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DANIEL MORGAN MURDER: Priti Patel may 'cover up' parts of overdue panel report, delaying publication

PARTS of a long-awaited report into the role police corruption played in preventing proper investigations into the death of private detective Daniel Morgan may be covered up at the request of Home Secretary Priti Patel, it emerged today.

Mrs Patel (above) has angered relatives of Mr Morgan and the Daniel Morgan Independent Panel, set up to look into police investigations into the murder, after she delayed the publication of the report.

Mrs Patel said the delay was so the Home Office can review its contents to see if it complies with national security and human rights legislation.

Mr Morgan's body was found slumped by his BMW in the car park of the Golden Lion pub in Sydenham, South London, on March 10 1987. Despite several people being arrested, including the original senior investigating police officer, no one has been convicted and there have been allegations of major police corruption during subsequent investigations. Detective Sergeant Sid Fillery, of Catford Police Station, was assigned to the original case, but failed to tell superiors of his association with Jonathan Rees, Mr Morgan's business partner in PI firm Southern Investigations. Six people, including Mr Fillery, Mr Rees and his brothers-in-law Garry and the late Glenn Vian, and two other Met Police officers were arrested on suspicion of the murder in April 1987, but were all later released without charge. With four further investigations it has been the force's most heavily investigated murder at a cost of more than £30 million, with no one ever convicted. The panel was set up two years after the last prosecution collapsed.

The report was first due to be published yesterday (May 17), and then was expected out on Monday, May 24.

The eleventh-hour change has angered both the panel and the family of Mr Morgan (above).

A panel spokesman said: "The panel had anticipated the report would be tabled in Parliament, in accordance with its terms of reference, by the Home Secretary on May 17 2021. "Last week the panel was advised the Home Secretary was unable to table the report in Parliament on May 17, that May 24 would be the best option and it was hoped this would be the publication date."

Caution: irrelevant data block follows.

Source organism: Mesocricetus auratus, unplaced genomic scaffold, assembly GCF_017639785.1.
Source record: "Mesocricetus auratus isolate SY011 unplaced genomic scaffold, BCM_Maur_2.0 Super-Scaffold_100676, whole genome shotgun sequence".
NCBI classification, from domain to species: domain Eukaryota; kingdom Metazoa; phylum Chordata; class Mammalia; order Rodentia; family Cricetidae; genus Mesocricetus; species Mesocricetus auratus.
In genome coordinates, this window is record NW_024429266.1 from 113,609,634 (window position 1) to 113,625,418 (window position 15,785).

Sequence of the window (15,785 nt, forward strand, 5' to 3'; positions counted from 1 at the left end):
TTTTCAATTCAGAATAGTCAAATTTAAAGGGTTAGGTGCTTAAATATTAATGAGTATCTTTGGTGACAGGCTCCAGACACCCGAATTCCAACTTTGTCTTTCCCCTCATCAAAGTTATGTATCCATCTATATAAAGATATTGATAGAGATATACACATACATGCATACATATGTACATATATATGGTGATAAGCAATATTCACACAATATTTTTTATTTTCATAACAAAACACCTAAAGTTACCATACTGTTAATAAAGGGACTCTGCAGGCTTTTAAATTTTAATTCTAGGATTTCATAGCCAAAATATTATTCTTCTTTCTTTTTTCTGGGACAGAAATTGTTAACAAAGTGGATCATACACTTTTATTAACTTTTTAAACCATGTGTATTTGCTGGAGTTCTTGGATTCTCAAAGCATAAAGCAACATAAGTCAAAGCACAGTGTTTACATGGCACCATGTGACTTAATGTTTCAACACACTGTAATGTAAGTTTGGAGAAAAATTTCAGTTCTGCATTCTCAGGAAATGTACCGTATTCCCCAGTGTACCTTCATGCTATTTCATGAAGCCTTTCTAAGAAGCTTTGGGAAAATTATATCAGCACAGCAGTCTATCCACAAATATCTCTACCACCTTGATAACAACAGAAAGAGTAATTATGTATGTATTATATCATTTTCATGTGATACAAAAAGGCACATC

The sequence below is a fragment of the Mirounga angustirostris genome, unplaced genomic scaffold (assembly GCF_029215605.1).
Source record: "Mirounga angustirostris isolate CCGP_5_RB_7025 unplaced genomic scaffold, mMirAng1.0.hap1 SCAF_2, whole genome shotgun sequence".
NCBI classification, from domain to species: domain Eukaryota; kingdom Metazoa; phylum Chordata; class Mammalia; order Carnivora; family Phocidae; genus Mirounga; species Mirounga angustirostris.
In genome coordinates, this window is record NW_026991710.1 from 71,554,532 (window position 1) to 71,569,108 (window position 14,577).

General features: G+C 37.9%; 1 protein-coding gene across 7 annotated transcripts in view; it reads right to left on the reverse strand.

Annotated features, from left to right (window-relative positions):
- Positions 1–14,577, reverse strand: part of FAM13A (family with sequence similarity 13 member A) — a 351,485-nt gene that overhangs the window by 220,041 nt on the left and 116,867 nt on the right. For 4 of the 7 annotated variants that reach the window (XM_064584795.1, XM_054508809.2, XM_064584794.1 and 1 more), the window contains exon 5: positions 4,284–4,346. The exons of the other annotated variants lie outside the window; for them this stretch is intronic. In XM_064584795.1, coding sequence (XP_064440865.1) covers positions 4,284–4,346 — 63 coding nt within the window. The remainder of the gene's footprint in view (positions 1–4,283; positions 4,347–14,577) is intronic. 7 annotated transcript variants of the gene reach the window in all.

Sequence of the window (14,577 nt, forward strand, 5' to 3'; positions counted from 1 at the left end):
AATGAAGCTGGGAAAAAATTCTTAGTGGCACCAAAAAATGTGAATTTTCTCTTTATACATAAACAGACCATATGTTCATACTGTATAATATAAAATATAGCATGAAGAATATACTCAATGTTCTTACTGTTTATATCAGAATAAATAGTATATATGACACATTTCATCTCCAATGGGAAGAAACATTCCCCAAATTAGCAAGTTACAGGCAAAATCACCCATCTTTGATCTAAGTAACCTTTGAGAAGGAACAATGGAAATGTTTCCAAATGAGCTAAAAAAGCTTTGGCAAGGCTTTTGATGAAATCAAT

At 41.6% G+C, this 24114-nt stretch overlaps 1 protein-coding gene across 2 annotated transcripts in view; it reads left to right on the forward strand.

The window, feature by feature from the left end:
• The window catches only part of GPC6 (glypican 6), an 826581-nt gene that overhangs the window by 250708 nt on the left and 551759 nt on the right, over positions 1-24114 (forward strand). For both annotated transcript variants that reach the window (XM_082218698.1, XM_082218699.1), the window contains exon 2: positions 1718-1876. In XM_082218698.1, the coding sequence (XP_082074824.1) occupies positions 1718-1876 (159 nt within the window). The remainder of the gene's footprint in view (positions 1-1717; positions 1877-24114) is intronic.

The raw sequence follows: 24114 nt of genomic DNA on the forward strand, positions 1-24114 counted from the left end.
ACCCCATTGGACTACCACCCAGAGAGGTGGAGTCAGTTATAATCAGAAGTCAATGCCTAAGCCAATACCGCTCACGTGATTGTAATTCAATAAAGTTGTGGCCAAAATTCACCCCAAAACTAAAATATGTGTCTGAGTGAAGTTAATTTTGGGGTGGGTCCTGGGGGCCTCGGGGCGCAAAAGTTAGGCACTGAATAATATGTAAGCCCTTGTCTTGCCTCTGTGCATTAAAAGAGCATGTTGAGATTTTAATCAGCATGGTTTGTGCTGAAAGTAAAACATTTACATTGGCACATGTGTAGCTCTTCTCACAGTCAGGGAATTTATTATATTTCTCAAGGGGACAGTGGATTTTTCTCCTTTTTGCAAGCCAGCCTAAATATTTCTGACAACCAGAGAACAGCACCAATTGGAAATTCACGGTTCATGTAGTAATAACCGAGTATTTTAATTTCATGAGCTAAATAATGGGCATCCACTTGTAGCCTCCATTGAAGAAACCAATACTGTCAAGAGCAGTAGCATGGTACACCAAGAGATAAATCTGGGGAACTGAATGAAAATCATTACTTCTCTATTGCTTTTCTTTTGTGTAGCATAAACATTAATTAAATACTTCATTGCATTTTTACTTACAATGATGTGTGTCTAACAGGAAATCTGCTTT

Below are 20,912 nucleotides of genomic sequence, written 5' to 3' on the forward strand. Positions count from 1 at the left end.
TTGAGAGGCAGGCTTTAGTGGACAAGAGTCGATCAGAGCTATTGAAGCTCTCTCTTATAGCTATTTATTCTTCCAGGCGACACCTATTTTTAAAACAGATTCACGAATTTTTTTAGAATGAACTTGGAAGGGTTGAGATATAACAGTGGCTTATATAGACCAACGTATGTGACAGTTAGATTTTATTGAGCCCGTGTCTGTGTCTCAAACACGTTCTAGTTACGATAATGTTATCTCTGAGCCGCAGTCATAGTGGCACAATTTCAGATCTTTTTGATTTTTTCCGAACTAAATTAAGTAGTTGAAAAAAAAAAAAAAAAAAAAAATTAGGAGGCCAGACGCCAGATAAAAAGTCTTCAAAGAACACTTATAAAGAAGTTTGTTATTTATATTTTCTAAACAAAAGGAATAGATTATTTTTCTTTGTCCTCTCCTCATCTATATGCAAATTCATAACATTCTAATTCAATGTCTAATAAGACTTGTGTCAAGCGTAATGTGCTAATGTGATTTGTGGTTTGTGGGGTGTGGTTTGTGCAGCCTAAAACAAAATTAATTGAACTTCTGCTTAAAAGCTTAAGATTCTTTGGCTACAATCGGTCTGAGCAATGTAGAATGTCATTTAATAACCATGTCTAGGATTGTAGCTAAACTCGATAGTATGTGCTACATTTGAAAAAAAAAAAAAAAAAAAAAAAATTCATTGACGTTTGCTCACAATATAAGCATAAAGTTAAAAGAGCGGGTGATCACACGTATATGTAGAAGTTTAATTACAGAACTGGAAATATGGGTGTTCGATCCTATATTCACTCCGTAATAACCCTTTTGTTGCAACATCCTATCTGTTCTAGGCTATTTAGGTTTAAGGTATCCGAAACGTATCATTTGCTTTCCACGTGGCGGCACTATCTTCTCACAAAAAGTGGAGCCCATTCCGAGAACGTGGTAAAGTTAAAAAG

The death of the Duke of Edinburgh and local elections was the reason for the delay given to the panel by the Home Office.

The spokesman added: "There was no mention by the Home Office of a need to review the report.

"However, the panel was informed yesterday that a publication date will not be agreed until the Home Secretary and Home Office officials and lawyers have reviewed the contents of the panel's report. "This review is being sought on the basis of the Home Office ensuring the report's compliance with the department’s obligations under the Human Rights Act 1998 and for reasons of national security.

"The Home Office advised it would make redactions if it did not consider the report complied with these obligations."

The panel made clear its dissatisfaction with the late change from government. The spokesman added: "A review of this nature has not been raised previously in the eight years since the panel was established in 2013. "The panel believes that this last-minute requirement is unnecessary and is not consistent with the panel’s independence. "The panel has worked closely with its QC counsel and its solicitors throughout the course of its work to ensure the report complies with all the relevant legal obligations including the Human Rights Act 1998. "A senior specialist Metropolitan Police team, subject to strict non-disclosure agreements, also reviewed all relevant parts of the near final report as part of a security check governed by an agreed protocol with the Metropolitan Police. This review enabled the report to be checked for any potential security risks. "The Home Office was informed several months ago that it would be provided with an embargoed copy of the final report a working day before it was due to be tabled in Parliament as is the usual courtesy to the sponsoring department.

"This would have been effectively three days ahead of the report’s publication because of the intervening weekend."